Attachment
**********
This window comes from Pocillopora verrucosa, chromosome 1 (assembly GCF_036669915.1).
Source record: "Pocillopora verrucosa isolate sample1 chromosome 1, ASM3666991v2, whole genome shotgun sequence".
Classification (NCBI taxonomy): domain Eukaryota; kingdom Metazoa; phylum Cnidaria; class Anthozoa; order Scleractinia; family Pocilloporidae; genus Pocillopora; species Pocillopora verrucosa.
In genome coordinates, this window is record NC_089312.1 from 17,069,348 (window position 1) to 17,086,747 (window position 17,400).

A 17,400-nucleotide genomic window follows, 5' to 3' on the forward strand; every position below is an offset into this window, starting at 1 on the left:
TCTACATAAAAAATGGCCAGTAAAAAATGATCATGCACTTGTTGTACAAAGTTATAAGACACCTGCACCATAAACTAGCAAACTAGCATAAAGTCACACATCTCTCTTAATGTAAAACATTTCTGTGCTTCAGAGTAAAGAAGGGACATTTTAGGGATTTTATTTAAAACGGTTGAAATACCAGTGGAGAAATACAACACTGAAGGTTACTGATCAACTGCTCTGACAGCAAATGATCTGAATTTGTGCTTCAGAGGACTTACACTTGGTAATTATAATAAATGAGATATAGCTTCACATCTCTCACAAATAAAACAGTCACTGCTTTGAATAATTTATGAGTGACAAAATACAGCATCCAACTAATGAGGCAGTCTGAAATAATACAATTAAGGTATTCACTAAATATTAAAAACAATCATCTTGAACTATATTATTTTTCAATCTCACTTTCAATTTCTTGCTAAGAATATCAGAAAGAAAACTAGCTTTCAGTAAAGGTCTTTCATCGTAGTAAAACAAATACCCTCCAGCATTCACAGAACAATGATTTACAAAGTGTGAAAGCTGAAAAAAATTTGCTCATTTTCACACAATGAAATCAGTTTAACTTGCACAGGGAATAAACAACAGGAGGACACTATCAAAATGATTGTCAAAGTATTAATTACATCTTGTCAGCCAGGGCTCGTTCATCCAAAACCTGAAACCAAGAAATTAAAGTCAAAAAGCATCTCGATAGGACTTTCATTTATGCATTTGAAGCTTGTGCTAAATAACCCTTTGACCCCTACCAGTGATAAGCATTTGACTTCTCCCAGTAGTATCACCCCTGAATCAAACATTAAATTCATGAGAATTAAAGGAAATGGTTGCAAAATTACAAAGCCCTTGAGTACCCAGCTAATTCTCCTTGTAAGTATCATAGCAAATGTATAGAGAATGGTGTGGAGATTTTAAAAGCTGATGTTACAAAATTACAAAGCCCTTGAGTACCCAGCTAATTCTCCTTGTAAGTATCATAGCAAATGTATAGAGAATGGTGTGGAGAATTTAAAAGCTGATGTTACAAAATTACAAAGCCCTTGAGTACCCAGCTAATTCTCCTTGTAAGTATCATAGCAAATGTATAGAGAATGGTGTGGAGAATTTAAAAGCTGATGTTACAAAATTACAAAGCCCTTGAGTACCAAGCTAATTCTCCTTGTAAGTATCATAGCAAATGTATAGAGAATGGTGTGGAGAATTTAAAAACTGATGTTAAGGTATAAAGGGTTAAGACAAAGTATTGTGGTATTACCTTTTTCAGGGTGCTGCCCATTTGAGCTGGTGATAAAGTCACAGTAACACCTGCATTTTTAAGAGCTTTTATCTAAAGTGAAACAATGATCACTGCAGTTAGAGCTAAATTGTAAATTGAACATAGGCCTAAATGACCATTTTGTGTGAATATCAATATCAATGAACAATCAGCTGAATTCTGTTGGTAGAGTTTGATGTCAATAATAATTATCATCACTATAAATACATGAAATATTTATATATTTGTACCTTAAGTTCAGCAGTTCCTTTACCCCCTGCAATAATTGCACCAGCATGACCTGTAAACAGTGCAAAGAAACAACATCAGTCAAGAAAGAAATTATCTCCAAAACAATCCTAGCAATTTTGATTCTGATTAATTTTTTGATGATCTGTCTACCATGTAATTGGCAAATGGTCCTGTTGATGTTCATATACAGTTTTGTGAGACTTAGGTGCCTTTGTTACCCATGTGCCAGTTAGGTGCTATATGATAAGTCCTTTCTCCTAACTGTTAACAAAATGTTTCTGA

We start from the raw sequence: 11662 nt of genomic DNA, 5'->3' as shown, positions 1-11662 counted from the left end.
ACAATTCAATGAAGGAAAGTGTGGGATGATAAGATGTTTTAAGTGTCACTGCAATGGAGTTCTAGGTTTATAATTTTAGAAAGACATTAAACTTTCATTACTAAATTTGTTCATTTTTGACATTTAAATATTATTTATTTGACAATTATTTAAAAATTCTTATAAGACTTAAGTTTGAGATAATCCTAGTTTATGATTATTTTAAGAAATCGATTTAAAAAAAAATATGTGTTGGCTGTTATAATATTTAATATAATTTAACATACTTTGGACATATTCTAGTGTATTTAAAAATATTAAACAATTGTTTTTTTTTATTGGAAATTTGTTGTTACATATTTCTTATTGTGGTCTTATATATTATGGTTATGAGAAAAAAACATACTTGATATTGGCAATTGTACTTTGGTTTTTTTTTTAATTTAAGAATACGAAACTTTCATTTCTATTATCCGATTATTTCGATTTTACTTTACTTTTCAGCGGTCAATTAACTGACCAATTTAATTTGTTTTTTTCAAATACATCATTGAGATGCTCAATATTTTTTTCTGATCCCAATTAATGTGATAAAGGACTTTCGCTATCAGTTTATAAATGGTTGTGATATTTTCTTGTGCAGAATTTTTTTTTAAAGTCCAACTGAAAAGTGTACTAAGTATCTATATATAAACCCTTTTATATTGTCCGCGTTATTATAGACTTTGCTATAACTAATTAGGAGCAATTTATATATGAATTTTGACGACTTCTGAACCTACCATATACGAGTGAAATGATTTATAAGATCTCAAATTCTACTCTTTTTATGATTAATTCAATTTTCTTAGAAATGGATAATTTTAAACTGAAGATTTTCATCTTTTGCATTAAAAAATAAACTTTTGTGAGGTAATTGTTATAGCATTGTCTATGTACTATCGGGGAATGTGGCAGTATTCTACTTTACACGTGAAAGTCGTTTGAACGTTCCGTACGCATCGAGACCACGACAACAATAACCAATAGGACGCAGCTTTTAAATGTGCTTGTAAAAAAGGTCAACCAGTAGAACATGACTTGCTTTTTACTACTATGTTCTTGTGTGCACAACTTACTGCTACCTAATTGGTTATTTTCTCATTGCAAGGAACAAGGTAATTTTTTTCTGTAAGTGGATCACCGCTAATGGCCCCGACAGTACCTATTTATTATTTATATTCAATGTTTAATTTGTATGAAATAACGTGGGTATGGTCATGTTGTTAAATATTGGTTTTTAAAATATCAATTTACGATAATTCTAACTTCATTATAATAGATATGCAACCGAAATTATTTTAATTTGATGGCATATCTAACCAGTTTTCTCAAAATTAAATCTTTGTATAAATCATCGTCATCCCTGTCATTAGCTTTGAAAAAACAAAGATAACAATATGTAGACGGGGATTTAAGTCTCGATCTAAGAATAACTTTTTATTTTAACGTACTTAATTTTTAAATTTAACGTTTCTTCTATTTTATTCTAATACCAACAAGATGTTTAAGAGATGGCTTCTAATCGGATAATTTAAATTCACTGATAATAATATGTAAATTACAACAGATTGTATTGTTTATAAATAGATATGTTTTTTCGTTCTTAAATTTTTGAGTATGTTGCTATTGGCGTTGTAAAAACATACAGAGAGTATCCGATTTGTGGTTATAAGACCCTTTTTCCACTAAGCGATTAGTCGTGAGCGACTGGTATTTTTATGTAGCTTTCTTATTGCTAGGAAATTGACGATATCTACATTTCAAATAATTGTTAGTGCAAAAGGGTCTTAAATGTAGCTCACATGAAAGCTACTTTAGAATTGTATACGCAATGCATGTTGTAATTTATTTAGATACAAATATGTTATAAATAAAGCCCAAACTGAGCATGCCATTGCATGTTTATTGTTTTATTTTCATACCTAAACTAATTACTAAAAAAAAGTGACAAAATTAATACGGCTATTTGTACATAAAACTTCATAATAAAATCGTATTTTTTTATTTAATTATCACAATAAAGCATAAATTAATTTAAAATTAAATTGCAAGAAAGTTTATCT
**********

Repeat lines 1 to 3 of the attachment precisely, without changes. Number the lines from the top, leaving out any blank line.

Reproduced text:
This window comes from Pocillopora verrucosa, chromosome 1 (assembly GCF_036669915.1).
Source record: "Pocillopora verrucosa isolate sample1 chromosome 1, ASM3666991v2, whole genome shotgun sequence".
Classification (NCBI taxonomy): domain Eukaryota; kingdom Metazoa; phylum Cnidaria; class Anthozoa; order Scleractinia; family Pocilloporidae; genus Pocillopora; species Pocillopora verrucosa.